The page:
—Posted by John Cowan on 18 Sep 2007 @ 11:55 UTC #

Annotea is an RDF solution to annotation of web documents and there's a firefox plugin (Annozilla) that supports creating and sharing annotations. I can't recall whether they are stored locally but the Annotea standard defines a protocol which is pretty simple and could be implemented on a local RDF store.

—Posted by Steve Cassidy on 18 Sep 2007 @ 12:19 UTC #

Take a look at this Norm. It's for annotating HTML documents, but a nice UI.

—Posted by Bruce on 18 Sep 2007 @ 01:17 UTC #

I wrote a system inspired by Jack Sloccum's (the one Bruce links to above) for the book I'm working on. It's not exactly what you're looking for, but if you're interested drop me a line and I'd be glad to share the code and talk about how it works.

You also might be interested in the annotation system for the GPLv3 drafts. Unlike Jack's and mine it allows comments on arbitrary ranges of text. I think it feels a bit clunky, but it works pretty well.

—Posted by Jacob Kaplan-Moss on 18 Sep 2007 @ 03:10 UTC #

The Firefox addon Scrapbook kinda sorta fits. It's got the annotations and offline aspects down. I use subversion to maintain scrapbooks across multiple machines but it would be a bit clunky to share scrapbooks among groups this way.

—Posted by stand on 18 Sep 2007 @ 03:32 UTC #

maybe stickis is something for you? i have been pondering this question for a looooooong time (the time i wrote about this was in January 2000) and i guess (or maybe i just hope) now that atom/app is out, this would be the ideal platform for interacting with an annotation server. most solutions (like stickis) suffer from centralized architectures, annotea included. i'd like to see a decentralized architecture, so that i could subscribe to various annotation servers, if i feel like it.

i think that an atom/app-based solution using a better XLink (i am finally convinced that XLink has just too many fundamental design flaws to be worth to be fixed) is the solution, we'll whether this will happen. add google gears, and things are getting interesting...

—Posted by dret on 18 Sep 2007 @ 06:34 UTC #

Annotea does cover much of the problem reasonably well, and isn't difficult to hack against (a long while back I did some stuff on it with rather unlikely MSXML). Sticking it on a local server might be a decent holding pattern. But it certainly is in need of updating - and while you're at it, you might want to look at revising XPointer...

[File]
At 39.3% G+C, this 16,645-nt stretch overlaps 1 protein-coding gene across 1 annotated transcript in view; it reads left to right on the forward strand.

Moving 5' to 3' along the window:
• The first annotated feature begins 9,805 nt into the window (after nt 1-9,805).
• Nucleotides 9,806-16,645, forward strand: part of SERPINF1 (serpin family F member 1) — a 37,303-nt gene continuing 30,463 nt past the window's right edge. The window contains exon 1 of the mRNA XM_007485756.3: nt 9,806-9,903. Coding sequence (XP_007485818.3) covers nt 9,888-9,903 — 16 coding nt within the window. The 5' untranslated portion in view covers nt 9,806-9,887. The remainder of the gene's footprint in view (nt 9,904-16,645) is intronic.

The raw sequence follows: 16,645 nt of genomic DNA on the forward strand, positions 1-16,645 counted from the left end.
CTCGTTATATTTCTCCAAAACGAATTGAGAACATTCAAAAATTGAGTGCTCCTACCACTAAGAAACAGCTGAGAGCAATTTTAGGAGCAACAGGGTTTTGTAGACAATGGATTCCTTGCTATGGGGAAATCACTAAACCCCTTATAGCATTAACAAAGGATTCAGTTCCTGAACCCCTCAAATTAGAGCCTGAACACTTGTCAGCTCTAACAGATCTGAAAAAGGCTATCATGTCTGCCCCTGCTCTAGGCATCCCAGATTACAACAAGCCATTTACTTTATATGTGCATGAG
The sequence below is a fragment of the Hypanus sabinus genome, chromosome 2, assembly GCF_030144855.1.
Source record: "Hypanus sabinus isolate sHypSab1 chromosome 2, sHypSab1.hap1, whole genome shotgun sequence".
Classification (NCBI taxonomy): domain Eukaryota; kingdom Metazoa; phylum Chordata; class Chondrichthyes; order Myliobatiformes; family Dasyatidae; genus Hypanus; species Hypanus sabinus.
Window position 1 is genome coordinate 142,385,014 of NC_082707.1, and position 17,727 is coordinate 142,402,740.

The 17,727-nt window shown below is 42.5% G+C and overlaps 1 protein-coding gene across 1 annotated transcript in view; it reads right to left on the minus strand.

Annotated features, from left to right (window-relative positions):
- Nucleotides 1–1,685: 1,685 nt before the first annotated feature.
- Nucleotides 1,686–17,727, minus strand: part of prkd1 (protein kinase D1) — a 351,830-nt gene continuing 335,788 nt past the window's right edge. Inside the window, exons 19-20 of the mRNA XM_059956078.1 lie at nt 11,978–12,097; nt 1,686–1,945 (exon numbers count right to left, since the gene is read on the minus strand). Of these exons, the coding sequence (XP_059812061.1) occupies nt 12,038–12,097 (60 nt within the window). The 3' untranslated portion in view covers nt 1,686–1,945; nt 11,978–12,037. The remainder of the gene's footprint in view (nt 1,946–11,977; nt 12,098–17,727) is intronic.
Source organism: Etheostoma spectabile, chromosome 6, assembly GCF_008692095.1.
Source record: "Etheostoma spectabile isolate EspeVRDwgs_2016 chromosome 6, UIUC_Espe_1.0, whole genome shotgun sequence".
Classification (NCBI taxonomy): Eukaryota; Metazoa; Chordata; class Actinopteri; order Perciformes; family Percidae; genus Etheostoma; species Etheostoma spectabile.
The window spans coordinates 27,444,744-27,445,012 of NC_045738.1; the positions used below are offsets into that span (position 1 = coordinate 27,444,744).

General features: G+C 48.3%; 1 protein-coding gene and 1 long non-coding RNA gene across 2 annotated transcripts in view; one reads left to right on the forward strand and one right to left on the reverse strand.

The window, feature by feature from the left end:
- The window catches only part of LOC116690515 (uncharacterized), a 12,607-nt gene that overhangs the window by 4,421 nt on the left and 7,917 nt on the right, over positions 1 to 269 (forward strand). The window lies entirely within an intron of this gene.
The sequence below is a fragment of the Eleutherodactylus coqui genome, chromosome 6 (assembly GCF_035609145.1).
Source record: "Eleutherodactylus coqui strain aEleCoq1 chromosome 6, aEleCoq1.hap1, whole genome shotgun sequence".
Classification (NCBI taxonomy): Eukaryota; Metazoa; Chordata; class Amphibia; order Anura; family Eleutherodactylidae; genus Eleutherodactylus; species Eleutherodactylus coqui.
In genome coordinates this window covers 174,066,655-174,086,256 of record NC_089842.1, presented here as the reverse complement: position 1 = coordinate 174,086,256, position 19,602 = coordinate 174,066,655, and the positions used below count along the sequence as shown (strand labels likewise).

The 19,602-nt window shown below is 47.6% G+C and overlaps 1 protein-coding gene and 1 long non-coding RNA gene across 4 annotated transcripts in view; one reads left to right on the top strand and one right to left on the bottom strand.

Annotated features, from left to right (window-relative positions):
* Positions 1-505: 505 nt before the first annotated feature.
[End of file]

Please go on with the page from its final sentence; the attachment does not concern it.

—Posted by Danny on 19 Sep 2007 @ 10:13 UTC #

this might be interesting.

I havent used it myself though.

gl, Jim Fuller

—Posted by JIm Fuller on 19 Sep 2007 @ 01:17 UTC #

You might be interested in Textensor Notate - it'll let you do the online part of group annotation / discussion of web pages and uploaded documents without installing any plugins (on IE7 or Firefox) there's a sandbox to play with it without setting up an account ... currently it's in beta, we'll think about how we might make the next version work offline too.

—Posted by Fred Howell on 23 Sep 2007 @ 08:18 UTC #

Norm, please write a piece if you find a solution that's acceptable for you; I think I mostly share your requierements and constraints but it's not pressing enough for me to go and check out all the links that your commenters suggest. 8-)

—Posted by Jacek on 27 Sep 2007 @ 12:20 UTC #

The first commenter mentioned Tiddlywiki as a good solution. People have actually been using it (and similar tools) for in-house review and collaboration on projects. Reviews are mixed and depend partly on strength of implementation and partly on the mix of features required and/or absent in a particular situation.

TiddlyWiki does not do annotation. Especially not of an external, local/network file or a webpage. It is ideally poised to take advantage of annotation technology, but nothing is being developed that I know of.

It seems a shame that either demand for a good annotation and collaboration method is so weak, or the technology just isn't ready.

I've sensed the same need you write about, and I'll be checking out the links for something I can puppet with TiddlyWiki through an iframe window.



—Posted by Coby Ingram on 18 Nov 2007 @ 10:24 UTC #

Marginalia is an open source Javascript web annotation system that allows users of web applications to highlight text and write margin notes. Marginalia has been integrated into several web applications.

—Posted by Jean Jordaan on 29 Nov 2007 @ 06:05 UTC #

Following up on Fred's earlier comment, we've just released a.nnotate which is aimed at exactly this problem (it still doesn't work off-line though). All the annotations that have been made are available as JSON (could be XML if anyone is interested) though putting them back in the right place on a PDF is not always trivial. The downloadable read-only version of document+annotations will be out with the next version. There is a free trial, and if anyone has further ideas about exactly what is needed in this space, do get in touch!


—Posted by Robert Cannon on 14 Apr 2008 @ 03:12 UTC #